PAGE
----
Time for a new whole-body, whole-hearted leadership style
I had to seek coaching supervision recently, before going back into the coaching room. I have supervision regularly anyway, as any professional coach would, but I’ve never had to seek an emergency check in before. I’ve been so touched and emotional about the stories I’m hearing from leaders during lockdown that I thought I might become overwhelmed and weepy in the wrong moment. The supervision was awesome as always, and I’m back on track – that’s the power of great supervision.
One of the things I realised in supervision was that some of the sadness I’m noticing is based on what so many leaders have been bringing to their coaching sessions for years. Maybe five years’ worth of overwhelm, “drowning”, “juggling”, ”rushing” in increasing intensity. It’s been breaking slowly over years and years and this chance to go home and stay there, has exposed the dark side of the choices that we’re making (and our industries are making for us).
I have permission from one of my clients to tell you her story. It’s so absolutely familiar to so many women I’ve worked with.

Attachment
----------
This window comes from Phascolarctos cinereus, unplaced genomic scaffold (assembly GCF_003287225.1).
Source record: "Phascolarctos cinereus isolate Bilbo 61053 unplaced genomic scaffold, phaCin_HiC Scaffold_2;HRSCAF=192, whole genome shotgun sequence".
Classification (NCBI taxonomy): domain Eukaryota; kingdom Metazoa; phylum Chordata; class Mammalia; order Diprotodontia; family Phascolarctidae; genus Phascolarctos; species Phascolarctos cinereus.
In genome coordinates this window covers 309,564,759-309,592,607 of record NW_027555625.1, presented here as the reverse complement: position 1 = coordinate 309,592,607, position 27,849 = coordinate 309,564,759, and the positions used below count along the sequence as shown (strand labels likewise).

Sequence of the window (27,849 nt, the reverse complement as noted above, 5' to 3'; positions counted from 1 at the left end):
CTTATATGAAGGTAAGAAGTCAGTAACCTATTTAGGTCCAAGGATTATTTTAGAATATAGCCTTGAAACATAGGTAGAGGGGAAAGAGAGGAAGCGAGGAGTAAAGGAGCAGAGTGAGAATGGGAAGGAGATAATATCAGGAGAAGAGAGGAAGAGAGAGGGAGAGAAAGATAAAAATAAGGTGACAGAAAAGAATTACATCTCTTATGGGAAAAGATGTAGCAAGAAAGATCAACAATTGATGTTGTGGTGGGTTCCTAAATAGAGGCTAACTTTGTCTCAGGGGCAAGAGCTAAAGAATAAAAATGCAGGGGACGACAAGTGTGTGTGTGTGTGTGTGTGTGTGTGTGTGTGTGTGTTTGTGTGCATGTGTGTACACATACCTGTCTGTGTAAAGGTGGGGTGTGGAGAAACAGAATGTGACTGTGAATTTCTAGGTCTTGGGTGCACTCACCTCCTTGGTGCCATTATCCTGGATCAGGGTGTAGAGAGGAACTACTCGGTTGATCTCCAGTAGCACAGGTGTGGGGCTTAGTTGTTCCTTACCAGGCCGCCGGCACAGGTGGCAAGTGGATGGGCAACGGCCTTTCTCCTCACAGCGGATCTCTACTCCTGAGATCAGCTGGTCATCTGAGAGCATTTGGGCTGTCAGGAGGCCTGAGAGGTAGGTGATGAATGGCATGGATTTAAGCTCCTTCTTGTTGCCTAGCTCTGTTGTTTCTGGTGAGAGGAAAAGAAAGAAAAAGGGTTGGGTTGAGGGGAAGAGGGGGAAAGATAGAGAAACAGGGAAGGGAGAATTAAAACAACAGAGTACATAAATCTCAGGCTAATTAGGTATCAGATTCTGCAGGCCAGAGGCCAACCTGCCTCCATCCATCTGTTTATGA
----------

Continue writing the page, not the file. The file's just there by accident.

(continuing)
She’s approaching fifty-two. Her career has been really good so far – a good education, a cracking degree, an effective and purpose-led scientific work life that she’s passionate about. She’s potentially approaching career peak, now a leader of people, projects, maybe an organisation soon. She’s publishing papers to influence government and feels the weight of responsibility to make the data great. In all of this, she’s also managing a teenager who feels lost, and elderly parents who live far away. Her husband is a high flyer. They both are; but somehow, when life hits the fan, she’s the one to do the diving catch. His salary is higher than hers after all, and apparently that dictates the emotional work load at home, right? For extra fun, her body is starting to let her down in public as menopause starts to flex its muscles. Her face turns red and sweaty as she gets up to present to the board, even though she feels fine – and the other people in the room label it as ‘nervous’ even when she’s not. Nearly all of those people in the room are men, so she feels lonely, even bored sometimes when she can’t relate to the chat. She is shocked to find that after a lifetime of feeling she had got herself together, she has a sense of disappearing, going invisible and losing her identity. She’s in that classic “middle place” between kids, parents, partner, work role and transitioning body. Her organisation expects her to travel, deliver, excel – and she expects that of herself too, of course. And she has contacted us at Clearworks to work on all this, to find a new way; to emerge from lockdown with a different plan. The magic in this enquiry is that she didn’t contact me to say “I can’t cope”, she just wanted to get back to her sense of self, purpose, direction, and reverse the sense of disappearing. The energy of women in flow is astonishing. Sheryl Sandberg has highlighted the impact of lockdown now, increasing this intensity even further – so women are no longer doing the double shift of work and home. She’s describing a “double double shift”, if you add on home schooling and care responsibilities too. https://fortune.com/2020/05/07/coronavirus-women-sheryl-sandberg-lean-in-employers-covid-19/ It just can’t all fit in. And we can’t possibly continue like this without consequence. I had the same sense of losing myself a couple of years ago, as I approached fifty. Sought some fantastic coaching from my executive coach network, and made a new plan. Started running, cycling, continued with the yoga. Dropped a stone, felt stronger and rearranged my business. With all this ‘busyness’, I realise that my eating habits had been bent out of shape, a touch too much Sauvignon, poor sleep as my nocturnal teen bangs the door at all hours.. all classic signs of burning the candle at both ends. I asked myself (and my client) “what are we not listening to in our bodies and minds that is clearly signalling that burn out is a potential risk. What do we think is going to happen next?” If I think back, the signs were all there.